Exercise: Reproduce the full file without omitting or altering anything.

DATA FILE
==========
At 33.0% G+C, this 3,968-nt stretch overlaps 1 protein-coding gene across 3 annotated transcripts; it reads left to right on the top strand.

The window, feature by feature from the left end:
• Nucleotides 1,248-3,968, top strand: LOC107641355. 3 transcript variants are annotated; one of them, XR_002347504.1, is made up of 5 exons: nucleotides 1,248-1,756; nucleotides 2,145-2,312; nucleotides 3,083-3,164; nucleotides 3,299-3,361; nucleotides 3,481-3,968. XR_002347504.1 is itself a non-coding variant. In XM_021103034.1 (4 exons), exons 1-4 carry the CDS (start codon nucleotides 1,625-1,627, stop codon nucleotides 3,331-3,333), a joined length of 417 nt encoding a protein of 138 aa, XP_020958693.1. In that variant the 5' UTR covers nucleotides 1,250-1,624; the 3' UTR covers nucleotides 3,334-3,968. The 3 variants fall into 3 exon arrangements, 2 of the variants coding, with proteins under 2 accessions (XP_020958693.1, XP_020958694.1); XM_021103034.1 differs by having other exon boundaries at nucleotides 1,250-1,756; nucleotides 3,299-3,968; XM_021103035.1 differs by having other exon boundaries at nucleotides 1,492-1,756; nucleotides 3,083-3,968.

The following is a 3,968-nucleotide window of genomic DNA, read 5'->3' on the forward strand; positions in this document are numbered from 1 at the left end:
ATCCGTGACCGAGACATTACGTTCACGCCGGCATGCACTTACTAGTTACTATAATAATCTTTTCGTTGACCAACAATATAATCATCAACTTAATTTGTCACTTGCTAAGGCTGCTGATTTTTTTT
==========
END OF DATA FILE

At 33.0% G+C, this 3,968-nt stretch overlaps 1 protein-coding gene across 3 annotated transcripts; it reads left to right on the top strand.

The window, feature by feature from the left end:
• Nucleotides 1,248-3,968, top strand: LOC107641355. 3 transcript variants are annotated; one of them, XR_002347504.1, is made up of 5 exons: nucleotides 1,248-1,756; nucleotides 2,145-2,312; nucleotides 3,083-3,164; nucleotides 3,299-3,361; nucleotides 3,481-3,968. XR_002347504.1 is itself a non-coding variant. In XM_021103034.1 (4 exons), exons 1-4 carry the CDS (start codon nucleotides 1,625-1,627, stop codon nucleotides 3,331-3,333), a joined length of 417 nt encoding a protein of 138 aa, XP_020958693.1. In that variant the 5' UTR covers nucleotides 1,250-1,624; the 3' UTR covers nucleotides 3,334-3,968. The 3 variants fall into 3 exon arrangements, 2 of the variants coding, with proteins under 2 accessions (XP_020958693.1, XP_020958694.1); XM_021103034.1 differs by having other exon boundaries at nucleotides 1,250-1,756; nucleotides 3,299-3,968; XM_021103035.1 differs by having other exon boundaries at nucleotides 1,492-1,756; nucleotides 3,083-3,968.

The following is a 3,968-nucleotide window of genomic DNA, read 5'->3' on the forward strand; positions in this document are numbered from 1 at the left end:
ATCCGTGACCGAGACATTACGTTCACGCCGGCATGCACTTACTAGTTACTATAATAATCTTTTCGTTGACCAACAATATAATCATCAACTTAATTTGTCACTTGCTAAGGCTGCTGATTTTTTTT